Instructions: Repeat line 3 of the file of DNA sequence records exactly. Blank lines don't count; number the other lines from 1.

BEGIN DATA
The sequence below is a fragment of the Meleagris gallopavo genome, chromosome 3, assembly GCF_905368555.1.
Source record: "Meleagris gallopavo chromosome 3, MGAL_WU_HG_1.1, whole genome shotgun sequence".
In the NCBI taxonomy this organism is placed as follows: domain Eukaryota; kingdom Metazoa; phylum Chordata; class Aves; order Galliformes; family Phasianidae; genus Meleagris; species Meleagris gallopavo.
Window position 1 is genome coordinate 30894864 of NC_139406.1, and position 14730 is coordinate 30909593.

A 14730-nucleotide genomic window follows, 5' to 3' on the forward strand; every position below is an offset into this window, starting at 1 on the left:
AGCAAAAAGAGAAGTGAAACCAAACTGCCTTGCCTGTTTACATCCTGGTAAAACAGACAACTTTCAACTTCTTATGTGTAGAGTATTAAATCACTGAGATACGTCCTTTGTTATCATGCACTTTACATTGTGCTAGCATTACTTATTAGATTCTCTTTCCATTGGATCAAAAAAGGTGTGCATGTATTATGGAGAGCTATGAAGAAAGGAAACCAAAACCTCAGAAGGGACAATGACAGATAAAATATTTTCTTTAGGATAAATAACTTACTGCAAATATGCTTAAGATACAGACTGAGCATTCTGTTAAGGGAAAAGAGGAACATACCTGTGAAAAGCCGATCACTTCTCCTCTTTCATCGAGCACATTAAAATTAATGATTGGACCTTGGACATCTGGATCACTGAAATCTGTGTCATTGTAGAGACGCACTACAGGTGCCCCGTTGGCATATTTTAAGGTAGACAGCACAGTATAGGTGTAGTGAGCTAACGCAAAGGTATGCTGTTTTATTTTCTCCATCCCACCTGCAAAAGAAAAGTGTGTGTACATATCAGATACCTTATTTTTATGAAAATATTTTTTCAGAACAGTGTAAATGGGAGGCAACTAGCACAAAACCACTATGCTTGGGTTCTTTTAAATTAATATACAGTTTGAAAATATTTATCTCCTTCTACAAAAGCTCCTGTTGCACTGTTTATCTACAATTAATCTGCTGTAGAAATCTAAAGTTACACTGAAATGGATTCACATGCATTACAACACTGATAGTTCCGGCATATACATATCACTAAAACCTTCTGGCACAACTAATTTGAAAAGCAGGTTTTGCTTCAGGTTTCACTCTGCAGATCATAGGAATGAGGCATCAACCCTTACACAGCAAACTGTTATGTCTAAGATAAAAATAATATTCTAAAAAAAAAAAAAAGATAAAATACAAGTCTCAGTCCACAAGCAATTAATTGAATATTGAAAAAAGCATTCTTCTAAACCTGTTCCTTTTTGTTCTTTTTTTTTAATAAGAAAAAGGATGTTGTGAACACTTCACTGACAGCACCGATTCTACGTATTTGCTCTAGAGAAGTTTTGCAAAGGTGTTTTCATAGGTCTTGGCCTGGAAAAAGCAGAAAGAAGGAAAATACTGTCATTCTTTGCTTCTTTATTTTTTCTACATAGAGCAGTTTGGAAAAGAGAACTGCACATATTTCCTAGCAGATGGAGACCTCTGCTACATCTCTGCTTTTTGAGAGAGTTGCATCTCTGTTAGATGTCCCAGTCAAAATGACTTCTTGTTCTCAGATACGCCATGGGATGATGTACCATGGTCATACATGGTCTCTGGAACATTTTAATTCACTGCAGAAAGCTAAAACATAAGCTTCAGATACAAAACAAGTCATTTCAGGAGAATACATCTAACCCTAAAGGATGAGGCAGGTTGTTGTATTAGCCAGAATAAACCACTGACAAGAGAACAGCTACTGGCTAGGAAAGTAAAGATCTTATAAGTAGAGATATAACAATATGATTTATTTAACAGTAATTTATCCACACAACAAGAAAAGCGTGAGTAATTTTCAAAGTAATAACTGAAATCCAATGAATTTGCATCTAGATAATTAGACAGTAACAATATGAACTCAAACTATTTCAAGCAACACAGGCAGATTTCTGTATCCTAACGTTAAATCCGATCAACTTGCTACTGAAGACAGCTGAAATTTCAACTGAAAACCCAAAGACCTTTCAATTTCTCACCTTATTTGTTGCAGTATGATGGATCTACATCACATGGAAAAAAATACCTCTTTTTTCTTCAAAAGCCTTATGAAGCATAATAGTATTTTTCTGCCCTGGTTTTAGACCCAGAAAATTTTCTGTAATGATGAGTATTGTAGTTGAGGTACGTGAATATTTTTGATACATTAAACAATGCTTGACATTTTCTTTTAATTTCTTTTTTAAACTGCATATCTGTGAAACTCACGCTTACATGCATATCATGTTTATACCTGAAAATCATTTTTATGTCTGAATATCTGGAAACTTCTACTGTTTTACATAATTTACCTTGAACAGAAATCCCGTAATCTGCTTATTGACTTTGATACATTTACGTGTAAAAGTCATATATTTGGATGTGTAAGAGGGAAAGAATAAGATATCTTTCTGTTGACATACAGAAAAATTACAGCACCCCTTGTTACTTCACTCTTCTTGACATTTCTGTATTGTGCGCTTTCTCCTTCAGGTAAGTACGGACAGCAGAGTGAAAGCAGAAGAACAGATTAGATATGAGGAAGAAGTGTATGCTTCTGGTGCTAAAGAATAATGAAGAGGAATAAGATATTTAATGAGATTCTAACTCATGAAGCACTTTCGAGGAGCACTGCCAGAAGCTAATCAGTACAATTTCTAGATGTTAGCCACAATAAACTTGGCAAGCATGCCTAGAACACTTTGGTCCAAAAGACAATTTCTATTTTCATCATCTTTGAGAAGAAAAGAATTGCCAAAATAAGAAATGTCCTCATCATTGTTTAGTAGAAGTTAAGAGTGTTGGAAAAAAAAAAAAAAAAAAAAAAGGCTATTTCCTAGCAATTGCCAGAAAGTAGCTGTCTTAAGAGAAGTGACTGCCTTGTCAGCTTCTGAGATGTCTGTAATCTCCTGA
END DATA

In the NCBI taxonomy this organism is placed as follows: domain Eukaryota; kingdom Metazoa; phylum Chordata; class Aves; order Galliformes; family Phasianidae; genus Meleagris; species Meleagris gallopavo.